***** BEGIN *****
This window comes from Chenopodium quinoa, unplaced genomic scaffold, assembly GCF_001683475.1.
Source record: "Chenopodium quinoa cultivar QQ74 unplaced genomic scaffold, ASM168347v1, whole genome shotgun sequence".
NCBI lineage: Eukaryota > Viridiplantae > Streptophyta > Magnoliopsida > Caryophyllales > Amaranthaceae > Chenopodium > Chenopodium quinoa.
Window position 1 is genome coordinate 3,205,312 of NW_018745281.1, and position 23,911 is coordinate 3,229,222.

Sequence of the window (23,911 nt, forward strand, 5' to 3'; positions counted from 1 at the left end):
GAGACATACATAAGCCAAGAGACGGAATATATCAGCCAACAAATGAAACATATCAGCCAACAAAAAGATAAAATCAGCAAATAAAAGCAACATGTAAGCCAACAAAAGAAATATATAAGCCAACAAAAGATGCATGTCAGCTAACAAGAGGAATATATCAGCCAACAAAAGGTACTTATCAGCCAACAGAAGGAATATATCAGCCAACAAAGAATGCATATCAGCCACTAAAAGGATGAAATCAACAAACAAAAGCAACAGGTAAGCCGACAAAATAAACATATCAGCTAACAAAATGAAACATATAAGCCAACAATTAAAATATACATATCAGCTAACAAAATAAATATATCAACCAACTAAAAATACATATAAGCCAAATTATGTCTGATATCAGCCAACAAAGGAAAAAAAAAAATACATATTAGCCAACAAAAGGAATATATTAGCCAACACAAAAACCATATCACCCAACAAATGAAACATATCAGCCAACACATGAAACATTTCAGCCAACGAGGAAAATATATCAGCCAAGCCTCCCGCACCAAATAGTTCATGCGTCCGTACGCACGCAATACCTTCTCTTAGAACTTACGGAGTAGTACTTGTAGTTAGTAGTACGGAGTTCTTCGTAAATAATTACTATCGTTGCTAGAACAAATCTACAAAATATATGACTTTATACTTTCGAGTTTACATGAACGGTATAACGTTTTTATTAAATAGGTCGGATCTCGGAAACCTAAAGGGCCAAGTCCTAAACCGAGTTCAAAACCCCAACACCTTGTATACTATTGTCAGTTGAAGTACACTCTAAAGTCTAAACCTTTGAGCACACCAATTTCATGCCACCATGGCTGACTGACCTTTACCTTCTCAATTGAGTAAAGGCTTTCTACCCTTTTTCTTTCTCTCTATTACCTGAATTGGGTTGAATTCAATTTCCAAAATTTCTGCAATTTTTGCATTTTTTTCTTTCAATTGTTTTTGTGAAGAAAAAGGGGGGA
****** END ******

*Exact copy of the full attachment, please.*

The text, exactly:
This window comes from Chenopodium quinoa, unplaced genomic scaffold, assembly GCF_001683475.1.
Source record: "Chenopodium quinoa cultivar QQ74 unplaced genomic scaffold, ASM168347v1, whole genome shotgun sequence".
NCBI lineage: Eukaryota > Viridiplantae > Streptophyta > Magnoliopsida > Caryophyllales > Amaranthaceae > Chenopodium > Chenopodium quinoa.
Window position 1 is genome coordinate 3,205,312 of NW_018745281.1, and position 23,911 is coordinate 3,229,222.

Sequence of the window (23,911 nt, forward strand, 5' to 3'; positions counted from 1 at the left end):
GAGACATACATAAGCCAAGAGACGGAATATATCAGCCAACAAATGAAACATATCAGCCAACAAAAAGATAAAATCAGCAAATAAAAGCAACATGTAAGCCAACAAAAGAAATATATAAGCCAACAAAAGATGCATGTCAGCTAACAAGAGGAATATATCAGCCAACAAAAGGTACTTATCAGCCAACAGAAGGAATATATCAGCCAACAAAGAATGCATATCAGCCACTAAAAGGATGAAATCAACAAACAAAAGCAACAGGTAAGCCGACAAAATAAACATATCAGCTAACAAAATGAAACATATAAGCCAACAATTAAAATATACATATCAGCTAACAAAATAAATATATCAACCAACTAAAAATACATATAAGCCAAATTATGTCTGATATCAGCCAACAAAGGAAAAAAAAAAATACATATTAGCCAACAAAAGGAATATATTAGCCAACACAAAAACCATATCACCCAACAAATGAAACATATCAGCCAACACATGAAACATTTCAGCCAACGAGGAAAATATATCAGCCAAGCCTCCCGCACCAAATAGTTCATGCGTCCGTACGCACGCAATACCTTCTCTTAGAACTTACGGAGTAGTACTTGTAGTTAGTAGTACGGAGTTCTTCGTAAATAATTACTATCGTTGCTAGAACAAATCTACAAAATATATGACTTTATACTTTCGAGTTTACATGAACGGTATAACGTTTTTATTAAATAGGTCGGATCTCGGAAACCTAAAGGGCCAAGTCCTAAACCGAGTTCAAAACCCCAACACCTTGTATACTATTGTCAGTTGAAGTACACTCTAAAGTCTAAACCTTTGAGCACACCAATTTCATGCCACCATGGCTGACTGACCTTTACCTTCTCAATTGAGTAAAGGCTTTCTACCCTTTTTCTTTCTCTCTATTACCTGAATTGGGTTGAATTCAATTTCCAAAATTTCTGCAATTTTTGCATTTTTTTCTTTCAATTGTTTTTGTGAAGAAAAAGGGGGGA